After talking about two of the more prominent characters, it is time to devise a chessboard strategy that makes some kind of sense. I mentioned earlier that the point in chess is to capture the king, but another goal includes getting other pieces out of the way first. If I were to assign sides, I would put people like Eddie Mars, Joe Brody, and Carmen Sternwood on a different side than Marlowe, Vivian, and General Sternwood. Why? The first group - while giving Marlowe some kind of help - is more concerned with their own safety, and individuals are not afraid to knock off anyone who messes with them. How come Carmen is included in this group? Many people would say that she is neither here nor there, but when she comes to Brody's apartment and confronts Marlowe at the very end, she shows her true colors. In addition, there is the fact that she murdered Rusty Regan because he would not jump in the sack with her. This is where the chessboard strategy begins to unfold. Chandler's style not only pertains to his simile/metaphor use and his abbreviated sentences, but also to his construction of character movement in the novel. In chess, what one piece does to another or where it moves to directly affects the movement of other pieces on the board. For example, moving my rook three spaces may not mean capturing a piece, but it does give the opponent something to consider in terms of future moves. He does not want to make a move now that would jeopardize him later. Similarly, what happens in Joe Brody's apartment affects a good amount of the characters in the novel, from Carmen to Eddie to Marlowe to Vivian, and so on. In addition, that part affects what goes on in Eddie's casino and Geiger's house. While there may not be direct influence, there is definitely an indirect sort of influence.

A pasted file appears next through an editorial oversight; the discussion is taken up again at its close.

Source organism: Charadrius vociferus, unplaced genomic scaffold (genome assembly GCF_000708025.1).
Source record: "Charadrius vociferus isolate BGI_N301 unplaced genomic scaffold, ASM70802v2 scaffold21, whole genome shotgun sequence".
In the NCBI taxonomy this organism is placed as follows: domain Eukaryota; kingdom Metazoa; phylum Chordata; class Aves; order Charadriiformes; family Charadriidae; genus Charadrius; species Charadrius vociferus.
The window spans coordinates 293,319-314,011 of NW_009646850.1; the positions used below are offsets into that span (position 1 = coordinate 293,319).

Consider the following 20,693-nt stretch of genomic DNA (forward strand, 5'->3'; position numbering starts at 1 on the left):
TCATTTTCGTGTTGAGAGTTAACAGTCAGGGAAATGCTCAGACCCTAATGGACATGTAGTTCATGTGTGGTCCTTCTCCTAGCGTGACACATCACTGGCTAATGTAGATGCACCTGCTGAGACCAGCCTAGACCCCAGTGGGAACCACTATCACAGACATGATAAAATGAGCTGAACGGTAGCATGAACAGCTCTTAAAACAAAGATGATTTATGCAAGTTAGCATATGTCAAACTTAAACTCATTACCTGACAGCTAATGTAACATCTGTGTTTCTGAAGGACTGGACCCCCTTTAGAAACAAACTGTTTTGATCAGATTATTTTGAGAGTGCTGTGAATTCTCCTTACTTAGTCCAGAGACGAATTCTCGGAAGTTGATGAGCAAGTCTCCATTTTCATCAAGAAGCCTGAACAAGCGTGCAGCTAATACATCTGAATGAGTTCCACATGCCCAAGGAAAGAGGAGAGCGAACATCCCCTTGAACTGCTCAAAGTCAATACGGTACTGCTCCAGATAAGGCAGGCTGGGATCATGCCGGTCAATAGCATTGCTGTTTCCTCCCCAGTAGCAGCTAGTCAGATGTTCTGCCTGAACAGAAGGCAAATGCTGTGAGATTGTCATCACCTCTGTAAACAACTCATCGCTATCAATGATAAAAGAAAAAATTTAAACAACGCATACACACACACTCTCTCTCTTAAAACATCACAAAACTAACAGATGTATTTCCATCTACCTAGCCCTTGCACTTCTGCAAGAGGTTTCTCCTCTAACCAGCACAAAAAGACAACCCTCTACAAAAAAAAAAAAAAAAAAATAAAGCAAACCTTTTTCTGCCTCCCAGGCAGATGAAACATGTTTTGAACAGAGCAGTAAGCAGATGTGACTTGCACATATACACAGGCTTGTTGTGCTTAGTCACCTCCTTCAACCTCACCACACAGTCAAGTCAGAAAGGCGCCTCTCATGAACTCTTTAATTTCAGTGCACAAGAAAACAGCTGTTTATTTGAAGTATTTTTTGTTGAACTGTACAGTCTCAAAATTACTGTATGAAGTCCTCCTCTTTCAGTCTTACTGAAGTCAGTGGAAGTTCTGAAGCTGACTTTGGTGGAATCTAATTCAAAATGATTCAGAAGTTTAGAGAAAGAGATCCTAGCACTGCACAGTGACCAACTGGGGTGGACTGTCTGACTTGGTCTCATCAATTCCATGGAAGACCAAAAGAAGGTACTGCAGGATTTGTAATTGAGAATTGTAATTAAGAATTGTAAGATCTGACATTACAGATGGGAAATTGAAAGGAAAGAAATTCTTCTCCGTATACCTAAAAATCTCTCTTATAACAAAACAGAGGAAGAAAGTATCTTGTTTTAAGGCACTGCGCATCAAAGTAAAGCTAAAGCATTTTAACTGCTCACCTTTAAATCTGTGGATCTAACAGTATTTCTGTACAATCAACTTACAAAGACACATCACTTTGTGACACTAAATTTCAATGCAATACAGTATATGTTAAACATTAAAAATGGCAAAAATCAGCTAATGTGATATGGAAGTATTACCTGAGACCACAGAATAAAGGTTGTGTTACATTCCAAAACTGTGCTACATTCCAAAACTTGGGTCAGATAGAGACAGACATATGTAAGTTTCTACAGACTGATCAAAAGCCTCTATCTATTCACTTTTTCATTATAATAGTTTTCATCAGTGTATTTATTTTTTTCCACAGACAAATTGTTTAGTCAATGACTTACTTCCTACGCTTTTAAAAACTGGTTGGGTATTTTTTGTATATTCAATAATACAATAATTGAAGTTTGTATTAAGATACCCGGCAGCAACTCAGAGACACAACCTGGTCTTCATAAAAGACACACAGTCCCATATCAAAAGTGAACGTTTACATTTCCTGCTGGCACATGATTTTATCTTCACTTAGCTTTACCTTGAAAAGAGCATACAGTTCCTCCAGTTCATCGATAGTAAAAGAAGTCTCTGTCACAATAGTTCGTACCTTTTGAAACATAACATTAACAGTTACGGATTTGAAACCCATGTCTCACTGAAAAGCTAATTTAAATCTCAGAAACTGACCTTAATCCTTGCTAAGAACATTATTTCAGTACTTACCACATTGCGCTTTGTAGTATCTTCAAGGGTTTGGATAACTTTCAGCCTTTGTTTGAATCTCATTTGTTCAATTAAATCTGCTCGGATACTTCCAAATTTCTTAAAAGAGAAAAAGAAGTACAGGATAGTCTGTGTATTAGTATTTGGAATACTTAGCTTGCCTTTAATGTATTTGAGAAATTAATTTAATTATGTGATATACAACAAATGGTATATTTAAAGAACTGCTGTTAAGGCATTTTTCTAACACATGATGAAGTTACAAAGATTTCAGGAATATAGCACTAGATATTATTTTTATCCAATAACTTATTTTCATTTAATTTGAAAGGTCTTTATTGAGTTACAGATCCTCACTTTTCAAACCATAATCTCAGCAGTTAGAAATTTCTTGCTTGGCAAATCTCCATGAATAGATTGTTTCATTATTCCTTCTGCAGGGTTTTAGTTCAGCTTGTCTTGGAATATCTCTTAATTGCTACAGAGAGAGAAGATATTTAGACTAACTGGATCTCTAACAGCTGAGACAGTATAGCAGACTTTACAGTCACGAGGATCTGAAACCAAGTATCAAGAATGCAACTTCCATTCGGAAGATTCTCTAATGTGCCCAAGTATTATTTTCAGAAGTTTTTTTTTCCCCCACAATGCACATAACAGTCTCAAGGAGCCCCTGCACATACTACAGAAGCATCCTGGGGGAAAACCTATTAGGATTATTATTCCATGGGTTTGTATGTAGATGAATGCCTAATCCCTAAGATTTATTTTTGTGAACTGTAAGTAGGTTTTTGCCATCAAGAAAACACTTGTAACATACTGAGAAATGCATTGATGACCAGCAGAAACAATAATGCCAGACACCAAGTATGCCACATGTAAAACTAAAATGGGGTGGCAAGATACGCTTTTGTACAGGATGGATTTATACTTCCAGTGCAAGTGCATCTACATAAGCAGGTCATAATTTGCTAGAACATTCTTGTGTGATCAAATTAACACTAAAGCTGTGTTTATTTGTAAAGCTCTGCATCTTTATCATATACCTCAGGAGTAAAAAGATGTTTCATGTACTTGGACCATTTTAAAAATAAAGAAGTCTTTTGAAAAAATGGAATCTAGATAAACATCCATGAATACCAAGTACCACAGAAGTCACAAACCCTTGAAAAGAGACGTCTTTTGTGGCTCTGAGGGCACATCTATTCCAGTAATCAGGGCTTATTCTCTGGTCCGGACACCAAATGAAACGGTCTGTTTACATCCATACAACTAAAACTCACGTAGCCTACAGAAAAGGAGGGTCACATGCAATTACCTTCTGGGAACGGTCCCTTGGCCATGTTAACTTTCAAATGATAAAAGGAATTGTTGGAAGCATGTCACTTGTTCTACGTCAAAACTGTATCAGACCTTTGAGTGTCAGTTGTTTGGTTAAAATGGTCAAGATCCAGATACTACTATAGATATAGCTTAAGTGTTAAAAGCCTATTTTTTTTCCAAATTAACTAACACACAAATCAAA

What does this say about Chandler as an author? It says that he likes to give his readers something to look for in his novels, and that the something will not always be apparent at first. Digging up the chessboard motif would be no easy task for most readers because of its brevity in the novel. The average reader would not read this book for analysis; he or she would read the novel for pleasure. It is only because we &emdash; as English majors &emdash; are trained to look beneath the surface that I was able to put this together. This also says something about the world that Chandler lived in. His was a world of thinking about the next move and being cautious about what one did, which is evident in the novel. It was hard to trust anybody because everyone had selfish motives on their minds. That factor also corresponds to the chessboard in that a person might move a piece for individual reasons while not even considering the rest of his or her pieces. That might lead to consequences later. Chandler cannot warn us about keeping track of all of the moves in the story because they are unfolding as we move with Marlowe (who obviously cannot warn us, either). It is up to the reader to keep track of everything.
The Big Sleep is not a novel about chess. It is about how people and events interact and relate to one another, similar to the game of chess. As I mentioned before, the characters and their individual actions ultimately had an effect on the overall strategy and goal, which for Marlowe was to find Rusty Regan. He eventually discovered the late Mr. Regan, but it was only after a series of moves on the chessboard of life.